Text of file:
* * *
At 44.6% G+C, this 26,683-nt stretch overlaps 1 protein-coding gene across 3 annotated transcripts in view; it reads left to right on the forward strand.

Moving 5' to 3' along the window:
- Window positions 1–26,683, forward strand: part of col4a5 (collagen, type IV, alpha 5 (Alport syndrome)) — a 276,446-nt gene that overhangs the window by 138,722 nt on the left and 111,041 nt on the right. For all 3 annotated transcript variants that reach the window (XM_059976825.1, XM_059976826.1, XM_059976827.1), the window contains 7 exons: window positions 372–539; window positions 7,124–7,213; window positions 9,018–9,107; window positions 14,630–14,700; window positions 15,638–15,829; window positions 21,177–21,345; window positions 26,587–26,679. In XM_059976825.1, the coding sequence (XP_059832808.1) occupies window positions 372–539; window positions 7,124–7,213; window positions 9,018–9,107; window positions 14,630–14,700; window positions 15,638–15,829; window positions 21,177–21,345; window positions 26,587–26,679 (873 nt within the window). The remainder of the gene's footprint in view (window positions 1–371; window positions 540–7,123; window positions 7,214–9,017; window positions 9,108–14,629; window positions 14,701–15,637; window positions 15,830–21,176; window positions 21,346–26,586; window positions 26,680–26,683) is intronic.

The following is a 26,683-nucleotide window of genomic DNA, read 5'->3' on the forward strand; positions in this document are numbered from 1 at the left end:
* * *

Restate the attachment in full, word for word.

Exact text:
At 44.6% G+C, this 26,683-nt stretch overlaps 1 protein-coding gene across 3 annotated transcripts in view; it reads left to right on the forward strand.

Moving 5' to 3' along the window:
- Window positions 1–26,683, forward strand: part of col4a5 (collagen, type IV, alpha 5 (Alport syndrome)) — a 276,446-nt gene that overhangs the window by 138,722 nt on the left and 111,041 nt on the right. For all 3 annotated transcript variants that reach the window (XM_059976825.1, XM_059976826.1, XM_059976827.1), the window contains 7 exons: window positions 372–539; window positions 7,124–7,213; window positions 9,018–9,107; window positions 14,630–14,700; window positions 15,638–15,829; window positions 21,177–21,345; window positions 26,587–26,679. In XM_059976825.1, the coding sequence (XP_059832808.1) occupies window positions 372–539; window positions 7,124–7,213; window positions 9,018–9,107; window positions 14,630–14,700; window positions 15,638–15,829; window positions 21,177–21,345; window positions 26,587–26,679 (873 nt within the window). The remainder of the gene's footprint in view (window positions 1–371; window positions 540–7,123; window positions 7,214–9,017; window positions 9,108–14,629; window positions 14,701–15,637; window positions 15,830–21,176; window positions 21,346–26,586; window positions 26,680–26,683) is intronic.

The following is a 26,683-nucleotide window of genomic DNA, read 5'->3' on the forward strand; positions in this document are numbered from 1 at the left end: